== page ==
Saturday, September 13, 2008

Quick Thought


My boys watch a kids' show on PBS called "Super Why," which combines the themes of Superheroes and the importance of reading. The SuperReaders (the leader is named Wyatt, another is some type of fairy who helps with spelling, I can't remember the other names) enter into familiar stories, such as Pinocchio. They work together to change words and help solve whatever the presenting problem is. It's actually pretty clever and cute - much more so than the "Doodlebops," who for some reason kind of creep me out.

This morning S. and G. were watching "Super Why" and I was reading Date Lab in the Washington Post Magazine ( I confess that I rarely miss Date Lab, I find it utterly fascinating). I was halfway listening to the show when I heard Wyatt say "When we have the power to read we have the power to change the story."

OK, I know it's a kids' show. But I thought that line was really provocative. It sums up for me why I think reading is so important to the spiritual and intellectual life. When we enter into another world, when we vicariously experience what someone different from us endures, we are changed. Such change often compels us to engage in the wider world and "change the story." It's an idea that has real possibility. When we mentor children in reading, we are giving them the power to change the story of their lives.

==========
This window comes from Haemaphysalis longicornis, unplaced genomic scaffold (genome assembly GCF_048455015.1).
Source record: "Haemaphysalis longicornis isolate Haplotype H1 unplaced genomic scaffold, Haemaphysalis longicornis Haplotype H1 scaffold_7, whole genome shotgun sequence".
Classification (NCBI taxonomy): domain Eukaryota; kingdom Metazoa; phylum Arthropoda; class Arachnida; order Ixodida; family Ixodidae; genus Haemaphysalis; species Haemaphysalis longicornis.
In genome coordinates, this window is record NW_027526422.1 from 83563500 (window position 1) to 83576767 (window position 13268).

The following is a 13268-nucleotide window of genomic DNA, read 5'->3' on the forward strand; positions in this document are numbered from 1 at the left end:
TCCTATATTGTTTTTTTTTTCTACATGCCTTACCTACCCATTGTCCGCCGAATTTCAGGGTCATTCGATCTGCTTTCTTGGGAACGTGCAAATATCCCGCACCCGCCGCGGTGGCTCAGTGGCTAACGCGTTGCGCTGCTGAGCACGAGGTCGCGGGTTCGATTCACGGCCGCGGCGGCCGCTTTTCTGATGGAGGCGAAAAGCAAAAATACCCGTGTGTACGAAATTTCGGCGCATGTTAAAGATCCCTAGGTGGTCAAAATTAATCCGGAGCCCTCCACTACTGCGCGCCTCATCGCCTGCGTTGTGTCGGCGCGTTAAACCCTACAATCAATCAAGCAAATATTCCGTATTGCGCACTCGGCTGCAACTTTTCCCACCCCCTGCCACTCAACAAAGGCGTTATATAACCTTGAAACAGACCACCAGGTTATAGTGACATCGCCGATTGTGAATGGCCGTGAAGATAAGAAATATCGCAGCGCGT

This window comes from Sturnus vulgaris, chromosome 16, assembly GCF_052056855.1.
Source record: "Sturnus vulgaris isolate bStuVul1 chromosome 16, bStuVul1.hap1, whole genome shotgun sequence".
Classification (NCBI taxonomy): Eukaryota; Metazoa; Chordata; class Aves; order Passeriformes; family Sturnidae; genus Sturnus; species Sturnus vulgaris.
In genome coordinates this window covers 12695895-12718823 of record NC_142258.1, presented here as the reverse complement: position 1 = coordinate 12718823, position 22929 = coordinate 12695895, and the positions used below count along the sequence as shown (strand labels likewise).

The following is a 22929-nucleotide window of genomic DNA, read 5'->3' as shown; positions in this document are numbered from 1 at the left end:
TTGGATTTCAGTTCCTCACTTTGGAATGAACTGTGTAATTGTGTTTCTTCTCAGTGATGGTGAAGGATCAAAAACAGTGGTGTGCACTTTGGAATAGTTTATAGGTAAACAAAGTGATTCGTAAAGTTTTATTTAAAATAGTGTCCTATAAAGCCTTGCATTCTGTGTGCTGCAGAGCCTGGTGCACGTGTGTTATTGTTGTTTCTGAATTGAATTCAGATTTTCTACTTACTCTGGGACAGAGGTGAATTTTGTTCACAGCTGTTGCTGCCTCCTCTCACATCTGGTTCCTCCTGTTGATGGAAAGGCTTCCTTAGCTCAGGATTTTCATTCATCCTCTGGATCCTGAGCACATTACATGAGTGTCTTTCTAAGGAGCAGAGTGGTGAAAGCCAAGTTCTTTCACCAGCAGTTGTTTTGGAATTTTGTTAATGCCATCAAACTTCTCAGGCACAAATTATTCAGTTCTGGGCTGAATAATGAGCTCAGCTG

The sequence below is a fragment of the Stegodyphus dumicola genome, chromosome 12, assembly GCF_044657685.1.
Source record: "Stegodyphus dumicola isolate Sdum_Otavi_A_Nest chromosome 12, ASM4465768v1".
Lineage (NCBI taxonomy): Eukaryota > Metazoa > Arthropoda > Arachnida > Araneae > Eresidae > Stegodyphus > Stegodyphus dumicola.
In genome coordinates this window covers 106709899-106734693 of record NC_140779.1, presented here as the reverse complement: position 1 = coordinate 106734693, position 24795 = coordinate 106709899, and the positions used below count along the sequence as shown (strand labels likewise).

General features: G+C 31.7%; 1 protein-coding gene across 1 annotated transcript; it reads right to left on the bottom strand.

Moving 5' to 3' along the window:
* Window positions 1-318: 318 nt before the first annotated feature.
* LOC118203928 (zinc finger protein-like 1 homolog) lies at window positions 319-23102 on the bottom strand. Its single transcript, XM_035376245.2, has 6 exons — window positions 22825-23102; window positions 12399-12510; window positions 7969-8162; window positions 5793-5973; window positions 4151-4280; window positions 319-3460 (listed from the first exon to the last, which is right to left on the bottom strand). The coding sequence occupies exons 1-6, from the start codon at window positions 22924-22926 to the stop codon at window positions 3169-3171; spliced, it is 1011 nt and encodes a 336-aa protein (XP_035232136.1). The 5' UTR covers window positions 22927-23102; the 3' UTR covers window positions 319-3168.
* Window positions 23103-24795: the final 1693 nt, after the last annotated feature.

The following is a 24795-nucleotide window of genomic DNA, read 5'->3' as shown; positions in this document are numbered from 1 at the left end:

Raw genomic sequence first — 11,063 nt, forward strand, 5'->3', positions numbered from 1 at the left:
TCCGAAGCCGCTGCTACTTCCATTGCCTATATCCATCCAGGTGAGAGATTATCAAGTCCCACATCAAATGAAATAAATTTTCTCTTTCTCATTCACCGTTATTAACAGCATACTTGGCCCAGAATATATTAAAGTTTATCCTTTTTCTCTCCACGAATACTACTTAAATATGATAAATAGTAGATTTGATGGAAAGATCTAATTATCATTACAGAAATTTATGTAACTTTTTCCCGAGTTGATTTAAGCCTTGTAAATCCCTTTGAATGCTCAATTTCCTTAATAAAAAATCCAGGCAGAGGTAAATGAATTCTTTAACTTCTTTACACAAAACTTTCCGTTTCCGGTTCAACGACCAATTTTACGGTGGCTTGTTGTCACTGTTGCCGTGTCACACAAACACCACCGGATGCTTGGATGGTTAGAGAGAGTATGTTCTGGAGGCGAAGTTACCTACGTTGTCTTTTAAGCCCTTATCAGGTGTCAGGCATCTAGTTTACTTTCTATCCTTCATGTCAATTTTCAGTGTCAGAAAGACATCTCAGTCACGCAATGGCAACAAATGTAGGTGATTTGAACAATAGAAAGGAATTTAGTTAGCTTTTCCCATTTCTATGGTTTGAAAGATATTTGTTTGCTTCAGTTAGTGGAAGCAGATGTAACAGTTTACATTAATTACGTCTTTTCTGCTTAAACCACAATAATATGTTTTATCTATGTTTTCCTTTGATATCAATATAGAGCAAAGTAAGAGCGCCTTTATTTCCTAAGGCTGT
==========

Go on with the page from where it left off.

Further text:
I am feeling some possible further exploration of this thought coming on - maybe even some more extensive writing about it myself at some point. Stay tuned.

Remember, when we have the power to read, we have the power to change the story.

Reverent Reader
P.S. The Adventures of Momotaro the Peach Boy is the book that the SuperReaders were exploring in the episode the kids were watching this morning. I was not familiar with the story. May have to investigate, as G. is now obsessed with this particular episode. Thank goodness for TiVo.


At 9/13/08, 9:42 PM , Blogger cledster said...

I'm so very glad to find that someone else loves to read Date Lab! For it to be such a very literate someone is even more delightful...And thanks for consistently thoughtful reflections.

At 9/15/08, 3:54 PM , Anonymous nancita said...

"Now you know, and knowing is half the battle." A quote my children still remember from their childhood watching - though really from commercials (GI Joe, for the uninitiated) Not a bad quote, particularly considering the source.


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